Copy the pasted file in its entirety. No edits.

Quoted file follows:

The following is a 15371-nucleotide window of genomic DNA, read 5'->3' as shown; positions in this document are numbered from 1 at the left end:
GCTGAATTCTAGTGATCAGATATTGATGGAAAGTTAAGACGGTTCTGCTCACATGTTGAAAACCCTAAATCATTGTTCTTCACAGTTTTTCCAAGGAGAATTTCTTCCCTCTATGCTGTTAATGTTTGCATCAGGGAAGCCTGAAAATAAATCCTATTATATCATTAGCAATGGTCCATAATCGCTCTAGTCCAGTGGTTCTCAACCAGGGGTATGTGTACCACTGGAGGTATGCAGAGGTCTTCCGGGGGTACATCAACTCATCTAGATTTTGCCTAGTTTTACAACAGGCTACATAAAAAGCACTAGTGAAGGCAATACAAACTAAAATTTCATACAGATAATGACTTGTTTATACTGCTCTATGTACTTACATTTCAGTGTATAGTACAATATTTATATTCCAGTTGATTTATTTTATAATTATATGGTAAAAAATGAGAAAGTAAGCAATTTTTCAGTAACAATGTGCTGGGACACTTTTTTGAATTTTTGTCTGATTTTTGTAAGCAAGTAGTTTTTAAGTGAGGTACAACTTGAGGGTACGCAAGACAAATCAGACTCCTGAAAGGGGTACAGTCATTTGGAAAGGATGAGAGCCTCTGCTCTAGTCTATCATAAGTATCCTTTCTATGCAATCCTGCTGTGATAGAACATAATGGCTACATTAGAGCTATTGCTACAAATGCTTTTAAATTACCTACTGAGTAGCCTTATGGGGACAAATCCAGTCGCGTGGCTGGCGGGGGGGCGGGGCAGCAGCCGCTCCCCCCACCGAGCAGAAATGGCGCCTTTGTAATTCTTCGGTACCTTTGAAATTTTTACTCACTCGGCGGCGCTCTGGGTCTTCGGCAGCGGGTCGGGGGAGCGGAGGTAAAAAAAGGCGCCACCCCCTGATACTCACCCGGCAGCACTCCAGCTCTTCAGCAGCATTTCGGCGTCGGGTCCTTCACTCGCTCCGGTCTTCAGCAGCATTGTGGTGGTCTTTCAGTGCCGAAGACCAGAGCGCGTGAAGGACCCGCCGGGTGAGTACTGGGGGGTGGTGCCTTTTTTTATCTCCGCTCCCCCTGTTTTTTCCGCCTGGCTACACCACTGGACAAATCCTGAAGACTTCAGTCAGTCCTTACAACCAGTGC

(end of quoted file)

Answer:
The following is a 15371-nucleotide window of genomic DNA, read 5'->3' as shown; positions in this document are numbered from 1 at the left end:
GCTGAATTCTAGTGATCAGATATTGATGGAAAGTTAAGACGGTTCTGCTCACATGTTGAAAACCCTAAATCATTGTTCTTCACAGTTTTTCCAAGGAGAATTTCTTCCCTCTATGCTGTTAATGTTTGCATCAGGGAAGCCTGAAAATAAATCCTATTATATCATTAGCAATGGTCCATAATCGCTCTAGTCCAGTGGTTCTCAACCAGGGGTATGTGTACCACTGGAGGTATGCAGAGGTCTTCCGGGGGTACATCAACTCATCTAGATTTTGCCTAGTTTTACAACAGGCTACATAAAAAGCACTAGTGAAGGCAATACAAACTAAAATTTCATACAGATAATGACTTGTTTATACTGCTCTATGTACTTACATTTCAGTGTATAGTACAATATTTATATTCCAGTTGATTTATTTTATAATTATATGGTAAAAAATGAGAAAGTAAGCAATTTTTCAGTAACAATGTGCTGGGACACTTTTTTGAATTTTTGTCTGATTTTTGTAAGCAAGTAGTTTTTAAGTGAGGTACAACTTGAGGGTACGCAAGACAAATCAGACTCCTGAAAGGGGTACAGTCATTTGGAAAGGATGAGAGCCTCTGCTCTAGTCTATCATAAGTATCCTTTCTATGCAATCCTGCTGTGATAGAACATAATGGCTACATTAGAGCTATTGCTACAAATGCTTTTAAATTACCTACTGAGTAGCCTTATGGGGACAAATCCAGTCGCGTGGCTGGCGGGGGGGCGGGGCAGCAGCCGCTCCCCCCACCGAGCAGAAATGGCGCCTTTGTAATTCTTCGGTACCTTTGAAATTTTTACTCACTCGGCGGCGCTCTGGGTCTTCGGCAGCGGGTCGGGGGAGCGGAGGTAAAAAAAGGCGCCACCCCCTGATACTCACCCGGCAGCACTCCAGCTCTTCAGCAGCATTTCGGCGTCGGGTCCTTCACTCGCTCCGGTCTTCAGCAGCATTGTGGTGGTCTTTCAGTGCCGAAGACCAGAGCGCGTGAAGGACCCGCCGGGTGAGTACTGGGGGGTGGTGCCTTTTTTTATCTCCGCTCCCCCTGTTTTTTCCGCCTGGCTACACCACTGGACAAATCCTGAAGACTTCAGTCAGTCCTTACAACCAGTGC